Dean wants more females
New goals launched
The new dean of the University of Colorado’s College of Engineering and Applied Science, thinks his school is the best-kept secret on the Boulder campus — and he’s doing everything short of screaming from the hilltops to get the word out.
On Friday, the engineering school launched a set of goals — goals so ambitious, dean Bobby Braun admits maybe they won’t be met — designed to lead the college through a physical and mission-based metamorphosis.
Within five years, the College of Engineering intends to be the first of its kind to achieve an undergraduate population that’s 50 percent women. In 2016, about 26 percent of undergraduate engineering students at CU were women.
“That’s an ambitious one,” Braun said. “We’re obviously not there yet, but we’re taking big steps forward. We’re not just doing one thing to address it, but a whole series of activities like the ‘I Look Like an Engineer’ campaign — showcasing that all kinds of people go into engineering and that we’re an inclusive community of professionals.”
In the same time frame, the college aspires to hire 20 midcareer faculty who align with their research vision; establish an endowment to fund global program development; place at least 10 percent of faculty on assignments that shape the national agenda; and conduct a biannual climate survey for all faculty, staff and students with results shared between all levels.
These are just a smattering of the engineering school’s new plan.
Four cornerstones — accelerating research impact, embracing a public education mission, increasing global engagement and enriching professional environment — branch out into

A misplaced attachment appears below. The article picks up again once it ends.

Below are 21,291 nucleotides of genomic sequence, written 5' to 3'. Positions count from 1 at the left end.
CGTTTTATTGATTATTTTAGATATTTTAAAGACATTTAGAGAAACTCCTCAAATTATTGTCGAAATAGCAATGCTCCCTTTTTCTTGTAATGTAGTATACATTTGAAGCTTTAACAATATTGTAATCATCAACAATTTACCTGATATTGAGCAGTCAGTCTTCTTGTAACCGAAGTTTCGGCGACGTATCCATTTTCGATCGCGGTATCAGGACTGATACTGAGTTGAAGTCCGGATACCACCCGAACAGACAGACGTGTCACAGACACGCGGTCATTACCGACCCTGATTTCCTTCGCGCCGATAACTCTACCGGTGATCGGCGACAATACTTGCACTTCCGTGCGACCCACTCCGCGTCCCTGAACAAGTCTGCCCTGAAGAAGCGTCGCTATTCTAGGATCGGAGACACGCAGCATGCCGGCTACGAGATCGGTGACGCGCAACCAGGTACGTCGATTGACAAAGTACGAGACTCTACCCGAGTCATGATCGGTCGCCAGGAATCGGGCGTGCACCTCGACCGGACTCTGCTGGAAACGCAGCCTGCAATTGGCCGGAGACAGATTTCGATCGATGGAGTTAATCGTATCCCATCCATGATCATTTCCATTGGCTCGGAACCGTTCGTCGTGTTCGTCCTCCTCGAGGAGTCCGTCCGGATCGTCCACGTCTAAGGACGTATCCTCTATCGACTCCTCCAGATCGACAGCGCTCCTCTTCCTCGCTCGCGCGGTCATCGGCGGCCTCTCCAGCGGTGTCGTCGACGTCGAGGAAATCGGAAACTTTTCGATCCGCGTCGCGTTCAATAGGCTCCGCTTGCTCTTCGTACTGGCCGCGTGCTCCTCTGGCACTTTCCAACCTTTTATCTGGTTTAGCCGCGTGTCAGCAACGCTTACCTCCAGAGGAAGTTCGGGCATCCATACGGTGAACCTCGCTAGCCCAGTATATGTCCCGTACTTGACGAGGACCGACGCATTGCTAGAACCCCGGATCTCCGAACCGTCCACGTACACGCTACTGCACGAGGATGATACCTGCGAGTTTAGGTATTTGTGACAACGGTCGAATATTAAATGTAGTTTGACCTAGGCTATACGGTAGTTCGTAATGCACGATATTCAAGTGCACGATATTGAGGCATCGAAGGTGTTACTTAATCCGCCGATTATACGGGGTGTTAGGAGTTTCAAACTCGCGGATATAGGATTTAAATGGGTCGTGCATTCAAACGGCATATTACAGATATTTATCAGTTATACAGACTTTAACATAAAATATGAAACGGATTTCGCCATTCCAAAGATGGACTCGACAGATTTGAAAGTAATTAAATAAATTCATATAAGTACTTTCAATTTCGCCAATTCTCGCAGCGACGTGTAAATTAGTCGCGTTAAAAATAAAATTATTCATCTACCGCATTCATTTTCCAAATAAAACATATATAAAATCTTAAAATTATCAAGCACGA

several specific objectives Braun intends to tackle throughout the next few years.
At the end of five years, Braun believes the CU engineering school will emerge as a top 10 public engineering institution. Right now, U.S. News and World Report ranks the college about 20th in the nation among public universities.
“I want to transform the college from being the best kept secret in the Rocky Mountain region to just being the best college in engineering, period,” Braun said.
In a meeting Thursday with other engineering leaders on campus, Braun suggested more aggressive recruiting efforts to reach students in high school.
“They all know about the mountains and the football team, but not a lot of them know about engineering,” Braun said.
Braun wants prospective students to know about the new Aerospace Building in the works dedicated to unique lab space and immersive classrooms. He wants them to know his college is the No. 1 public school in NASA research funding and the No. 18 most entrepreneurial school. He wants to prove his dedication to all students through initiatives like more merit-based scholarships and fellowships.
An overarching theme throughout the school’s new framework is finding the humanity in engineering.
“That is the fundamental shift,” Braun said. “I would argue that engineers go into engineering because they want to change the world. They don’t typically do it just because they like math or science. The shift this vision represents is really a public statement of why we exist, which is to have an impact on humanity.”
The goals, themselves, were the product of months of brainstorming sessions among students, faculty and staff about how to make the college better. Braun took that feedback and created a plan with his team. He sees no reason in striving for the easily attained.
“If our goal is to be the first public engineering educational organization for gender equity and we reach for that goal and come in second, is it really such a bad thing?” Braun said.